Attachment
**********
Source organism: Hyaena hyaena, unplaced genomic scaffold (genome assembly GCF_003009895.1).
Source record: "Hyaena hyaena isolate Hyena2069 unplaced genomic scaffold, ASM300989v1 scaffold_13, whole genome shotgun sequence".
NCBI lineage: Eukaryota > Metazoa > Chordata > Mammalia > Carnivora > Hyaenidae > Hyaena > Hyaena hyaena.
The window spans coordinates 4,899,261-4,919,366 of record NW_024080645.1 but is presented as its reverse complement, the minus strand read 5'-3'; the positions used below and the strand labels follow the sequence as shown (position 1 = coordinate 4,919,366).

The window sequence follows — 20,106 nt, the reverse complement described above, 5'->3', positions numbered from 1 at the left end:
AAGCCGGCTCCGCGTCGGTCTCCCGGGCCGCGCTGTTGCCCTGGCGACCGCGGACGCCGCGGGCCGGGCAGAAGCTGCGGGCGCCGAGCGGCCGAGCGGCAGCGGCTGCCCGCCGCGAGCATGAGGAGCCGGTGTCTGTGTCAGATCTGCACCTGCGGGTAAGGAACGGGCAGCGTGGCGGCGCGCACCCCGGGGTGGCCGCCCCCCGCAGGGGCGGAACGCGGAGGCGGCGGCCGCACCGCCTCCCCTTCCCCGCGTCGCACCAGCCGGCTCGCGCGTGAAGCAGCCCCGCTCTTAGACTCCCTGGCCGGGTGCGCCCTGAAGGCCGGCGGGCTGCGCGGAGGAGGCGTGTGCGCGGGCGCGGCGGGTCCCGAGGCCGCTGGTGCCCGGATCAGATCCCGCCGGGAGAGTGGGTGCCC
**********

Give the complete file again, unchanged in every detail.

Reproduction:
Source organism: Hyaena hyaena, unplaced genomic scaffold (genome assembly GCF_003009895.1).
Source record: "Hyaena hyaena isolate Hyena2069 unplaced genomic scaffold, ASM300989v1 scaffold_13, whole genome shotgun sequence".
NCBI lineage: Eukaryota > Metazoa > Chordata > Mammalia > Carnivora > Hyaenidae > Hyaena > Hyaena hyaena.
The window spans coordinates 4,899,261-4,919,366 of record NW_024080645.1 but is presented as its reverse complement, the minus strand read 5'-3'; the positions used below and the strand labels follow the sequence as shown (position 1 = coordinate 4,919,366).

The window sequence follows — 20,106 nt, the reverse complement described above, 5'->3', positions numbered from 1 at the left end:
AAGCCGGCTCCGCGTCGGTCTCCCGGGCCGCGCTGTTGCCCTGGCGACCGCGGACGCCGCGGGCCGGGCAGAAGCTGCGGGCGCCGAGCGGCCGAGCGGCAGCGGCTGCCCGCCGCGAGCATGAGGAGCCGGTGTCTGTGTCAGATCTGCACCTGCGGGTAAGGAACGGGCAGCGTGGCGGCGCGCACCCCGGGGTGGCCGCCCCCCGCAGGGGCGGAACGCGGAGGCGGCGGCCGCACCGCCTCCCCTTCCCCGCGTCGCACCAGCCGGCTCGCGCGTGAAGCAGCCCCGCTCTTAGACTCCCTGGCCGGGTGCGCCCTGAAGGCCGGCGGGCTGCGCGGAGGAGGCGTGTGCGCGGGCGCGGCGGGTCCCGAGGCCGCTGGTGCCCGGATCAGATCCCGCCGGGAGAGTGGGTGCCC